In endeavoring to reduce these highly metaphysical divisions to terms of consciousness, they might be considered as follows: Space as the potentiality of consciousness, the fathomless, unmanifested depth of the power to perceive resident in every being; spirit as the potency of consciousness, or the power to perceive itself; mind as the intelligence of consciousness; matter as its substance aspect, or eternal vehicle; will as its energy, active expression of the eternal ceaseless motion forever pulsing throughout boundless space, whether there be worlds or none; and Life as the movement of consciousness under the intelligent direction of will -- creative, preservative, destructive, and regenerative action. The life-light streaming downward "through the stairway of the seven worlds" constructs those worlds, energizes, preserves, and destroys them -- to again build new stairways on higher spirals at the dawn of other days.
"As to the Absolute we can do no more than say that IT IS. Our knowledge begins with differentiation, and all manifested objects, beings, or powers are only differentiations of the Great Unknown." The matter mentioned in the seven-fold classification and which forms the material base for all differentiation is that "Primordial Matter" symbolized in the Secret Doctrine as the "Ever Invisible Robes" of the "Eternal Parent," who, having "Slumbered Once Again for Seven Eternities," feels desire arise for new Self-expression. Then, from potentiality, potency is produced; matter is stimulated to self-formation; mind, containing "the plan of the Cosmos," becomes active; akasa, impressed with the record of previous evolutions, breathes forth into objectivity; and the life-forces resume their cyclic task of universe building -- all of which but pictures the awakening of the desire and will of beings seeking further experience and education through the fulfillment of natural duty. Never does the pulse of beinghood cease throughout the long night of non-manifestation when the receding of the "Great Breath" has caused all to "disappear into the original source."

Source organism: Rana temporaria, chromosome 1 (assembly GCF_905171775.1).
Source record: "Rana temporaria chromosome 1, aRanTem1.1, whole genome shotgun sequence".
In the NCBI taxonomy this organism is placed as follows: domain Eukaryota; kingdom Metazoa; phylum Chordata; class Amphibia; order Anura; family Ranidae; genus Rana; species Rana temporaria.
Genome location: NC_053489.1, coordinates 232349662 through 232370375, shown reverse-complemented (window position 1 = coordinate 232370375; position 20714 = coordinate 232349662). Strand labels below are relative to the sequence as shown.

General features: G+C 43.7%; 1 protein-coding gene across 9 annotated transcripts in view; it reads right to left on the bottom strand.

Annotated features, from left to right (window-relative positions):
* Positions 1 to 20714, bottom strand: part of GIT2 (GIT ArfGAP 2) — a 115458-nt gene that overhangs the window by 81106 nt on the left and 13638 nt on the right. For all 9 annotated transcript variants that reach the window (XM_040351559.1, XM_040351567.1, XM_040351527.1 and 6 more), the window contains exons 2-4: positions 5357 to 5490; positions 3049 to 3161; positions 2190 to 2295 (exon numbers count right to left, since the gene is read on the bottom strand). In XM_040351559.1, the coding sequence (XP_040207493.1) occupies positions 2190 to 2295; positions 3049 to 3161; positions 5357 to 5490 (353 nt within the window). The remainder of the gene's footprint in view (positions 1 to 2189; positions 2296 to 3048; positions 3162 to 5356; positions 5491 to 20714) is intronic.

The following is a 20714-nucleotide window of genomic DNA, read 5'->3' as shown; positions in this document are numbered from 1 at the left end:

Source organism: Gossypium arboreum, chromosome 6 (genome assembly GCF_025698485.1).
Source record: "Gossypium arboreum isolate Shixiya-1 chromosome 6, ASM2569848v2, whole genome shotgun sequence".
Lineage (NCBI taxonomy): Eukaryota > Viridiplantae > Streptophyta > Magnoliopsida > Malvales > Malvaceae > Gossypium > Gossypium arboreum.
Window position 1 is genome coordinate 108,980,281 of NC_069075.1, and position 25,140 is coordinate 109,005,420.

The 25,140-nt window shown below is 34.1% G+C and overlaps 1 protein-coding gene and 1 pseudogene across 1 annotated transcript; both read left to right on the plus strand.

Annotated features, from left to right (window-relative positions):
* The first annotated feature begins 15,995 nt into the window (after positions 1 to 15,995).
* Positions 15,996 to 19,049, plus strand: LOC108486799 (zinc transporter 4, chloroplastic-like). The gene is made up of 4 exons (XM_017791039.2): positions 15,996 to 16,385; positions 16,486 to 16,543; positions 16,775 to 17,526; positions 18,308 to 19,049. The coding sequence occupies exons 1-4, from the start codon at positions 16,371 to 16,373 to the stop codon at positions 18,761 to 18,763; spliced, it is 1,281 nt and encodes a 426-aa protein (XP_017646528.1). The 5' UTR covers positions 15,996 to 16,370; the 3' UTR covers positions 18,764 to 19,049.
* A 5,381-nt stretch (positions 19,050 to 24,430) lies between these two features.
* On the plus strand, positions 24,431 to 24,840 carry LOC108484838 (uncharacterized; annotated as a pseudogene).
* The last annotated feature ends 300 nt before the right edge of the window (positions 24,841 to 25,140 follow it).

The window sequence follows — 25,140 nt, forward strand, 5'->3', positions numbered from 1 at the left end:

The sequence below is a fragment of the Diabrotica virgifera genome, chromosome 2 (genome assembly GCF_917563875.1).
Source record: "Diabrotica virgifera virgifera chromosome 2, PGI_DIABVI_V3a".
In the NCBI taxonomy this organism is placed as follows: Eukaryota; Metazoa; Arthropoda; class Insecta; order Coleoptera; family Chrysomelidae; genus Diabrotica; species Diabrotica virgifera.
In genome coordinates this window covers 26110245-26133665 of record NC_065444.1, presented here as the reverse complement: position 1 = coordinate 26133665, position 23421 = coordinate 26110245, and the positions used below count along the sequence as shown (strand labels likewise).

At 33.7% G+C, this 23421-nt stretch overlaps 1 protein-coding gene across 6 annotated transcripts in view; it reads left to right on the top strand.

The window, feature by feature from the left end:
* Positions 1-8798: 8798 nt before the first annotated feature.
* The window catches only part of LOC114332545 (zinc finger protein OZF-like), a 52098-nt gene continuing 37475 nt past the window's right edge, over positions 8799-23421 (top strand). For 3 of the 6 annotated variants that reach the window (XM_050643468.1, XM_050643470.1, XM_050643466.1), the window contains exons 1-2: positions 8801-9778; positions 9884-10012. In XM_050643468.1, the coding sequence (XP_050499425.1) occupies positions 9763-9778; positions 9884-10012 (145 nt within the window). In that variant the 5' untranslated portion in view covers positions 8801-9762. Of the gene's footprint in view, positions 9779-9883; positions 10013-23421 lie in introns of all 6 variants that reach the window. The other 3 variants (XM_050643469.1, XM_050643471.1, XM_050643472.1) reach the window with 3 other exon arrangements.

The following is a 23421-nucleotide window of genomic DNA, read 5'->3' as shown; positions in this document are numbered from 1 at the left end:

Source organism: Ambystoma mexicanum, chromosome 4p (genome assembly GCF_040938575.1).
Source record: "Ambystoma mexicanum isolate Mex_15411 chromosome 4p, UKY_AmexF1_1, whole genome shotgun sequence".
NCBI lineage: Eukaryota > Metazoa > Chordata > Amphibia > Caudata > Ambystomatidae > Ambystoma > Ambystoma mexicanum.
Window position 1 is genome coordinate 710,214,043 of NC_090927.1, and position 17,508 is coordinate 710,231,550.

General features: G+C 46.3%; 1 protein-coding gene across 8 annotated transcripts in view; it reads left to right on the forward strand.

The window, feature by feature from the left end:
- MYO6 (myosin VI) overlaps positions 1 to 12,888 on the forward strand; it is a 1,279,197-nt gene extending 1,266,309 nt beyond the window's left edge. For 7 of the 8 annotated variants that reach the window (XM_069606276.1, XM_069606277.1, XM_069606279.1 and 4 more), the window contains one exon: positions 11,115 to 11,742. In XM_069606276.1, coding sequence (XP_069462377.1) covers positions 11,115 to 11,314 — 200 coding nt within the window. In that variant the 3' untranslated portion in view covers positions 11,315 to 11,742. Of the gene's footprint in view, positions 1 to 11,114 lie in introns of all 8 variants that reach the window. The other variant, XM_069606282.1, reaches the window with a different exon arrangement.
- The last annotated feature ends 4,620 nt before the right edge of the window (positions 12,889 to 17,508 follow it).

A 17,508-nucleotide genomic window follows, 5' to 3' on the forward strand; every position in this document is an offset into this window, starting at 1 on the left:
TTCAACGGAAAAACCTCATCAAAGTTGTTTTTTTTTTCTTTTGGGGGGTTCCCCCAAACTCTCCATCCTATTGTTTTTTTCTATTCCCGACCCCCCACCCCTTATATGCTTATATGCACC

"This is the waking and the sleeping of the Great Being: the Day and the Night of Brahma; the prototype of our waking days and sleeping nights as men, of our disappearance from the scene at the end of one little human life, and our return again to take up the unfinished work in another life, in a new day." Correspondence, as indicated, shows the unborn child as potential man, with heartbeat, but no breathing, sense-action, or awareness. With the indrawn breath at birth human potency dawns. The form, of matter, properly nourished, provides means for the functioning of mind. At seven years, the will-being is on the scene.